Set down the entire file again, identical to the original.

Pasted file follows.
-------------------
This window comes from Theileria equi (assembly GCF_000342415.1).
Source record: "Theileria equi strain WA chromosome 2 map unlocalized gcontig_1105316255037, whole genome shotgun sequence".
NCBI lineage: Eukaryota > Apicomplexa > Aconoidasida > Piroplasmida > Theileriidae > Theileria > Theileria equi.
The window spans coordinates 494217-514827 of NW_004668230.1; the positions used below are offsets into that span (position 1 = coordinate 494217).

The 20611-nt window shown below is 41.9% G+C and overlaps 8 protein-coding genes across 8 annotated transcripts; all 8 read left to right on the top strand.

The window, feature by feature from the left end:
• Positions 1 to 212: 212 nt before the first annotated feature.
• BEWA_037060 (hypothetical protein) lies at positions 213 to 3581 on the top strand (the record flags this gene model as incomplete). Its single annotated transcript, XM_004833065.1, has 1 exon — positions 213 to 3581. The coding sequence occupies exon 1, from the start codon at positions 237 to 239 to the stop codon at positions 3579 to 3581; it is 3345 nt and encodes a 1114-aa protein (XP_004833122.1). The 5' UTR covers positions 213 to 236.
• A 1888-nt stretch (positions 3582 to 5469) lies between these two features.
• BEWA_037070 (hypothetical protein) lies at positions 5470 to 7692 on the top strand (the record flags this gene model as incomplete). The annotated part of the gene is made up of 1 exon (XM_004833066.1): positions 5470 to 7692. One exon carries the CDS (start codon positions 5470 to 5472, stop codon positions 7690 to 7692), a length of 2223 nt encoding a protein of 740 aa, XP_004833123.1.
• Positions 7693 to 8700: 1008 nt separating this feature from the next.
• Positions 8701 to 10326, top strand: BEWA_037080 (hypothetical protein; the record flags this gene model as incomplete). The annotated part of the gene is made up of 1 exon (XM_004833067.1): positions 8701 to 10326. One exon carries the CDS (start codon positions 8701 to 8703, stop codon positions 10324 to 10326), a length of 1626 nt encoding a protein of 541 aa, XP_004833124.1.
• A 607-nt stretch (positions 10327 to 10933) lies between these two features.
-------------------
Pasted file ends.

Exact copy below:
This window comes from Theileria equi (assembly GCF_000342415.1).
Source record: "Theileria equi strain WA chromosome 2 map unlocalized gcontig_1105316255037, whole genome shotgun sequence".
NCBI lineage: Eukaryota > Apicomplexa > Aconoidasida > Piroplasmida > Theileriidae > Theileria > Theileria equi.
The window spans coordinates 494217-514827 of NW_004668230.1; the positions used below are offsets into that span (position 1 = coordinate 494217).

The 20611-nt window shown below is 41.9% G+C and overlaps 8 protein-coding genes across 8 annotated transcripts; all 8 read left to right on the top strand.

The window, feature by feature from the left end:
• Positions 1 to 212: 212 nt before the first annotated feature.
• BEWA_037060 (hypothetical protein) lies at positions 213 to 3581 on the top strand (the record flags this gene model as incomplete). Its single annotated transcript, XM_004833065.1, has 1 exon — positions 213 to 3581. The coding sequence occupies exon 1, from the start codon at positions 237 to 239 to the stop codon at positions 3579 to 3581; it is 3345 nt and encodes a 1114-aa protein (XP_004833122.1). The 5' UTR covers positions 213 to 236.
• A 1888-nt stretch (positions 3582 to 5469) lies between these two features.
• BEWA_037070 (hypothetical protein) lies at positions 5470 to 7692 on the top strand (the record flags this gene model as incomplete). The annotated part of the gene is made up of 1 exon (XM_004833066.1): positions 5470 to 7692. One exon carries the CDS (start codon positions 5470 to 5472, stop codon positions 7690 to 7692), a length of 2223 nt encoding a protein of 740 aa, XP_004833123.1.
• Positions 7693 to 8700: 1008 nt separating this feature from the next.
• Positions 8701 to 10326, top strand: BEWA_037080 (hypothetical protein; the record flags this gene model as incomplete). The annotated part of the gene is made up of 1 exon (XM_004833067.1): positions 8701 to 10326. One exon carries the CDS (start codon positions 8701 to 8703, stop codon positions 10324 to 10326), a length of 1626 nt encoding a protein of 541 aa, XP_004833124.1.
• A 607-nt stretch (positions 10327 to 10933) lies between these two features.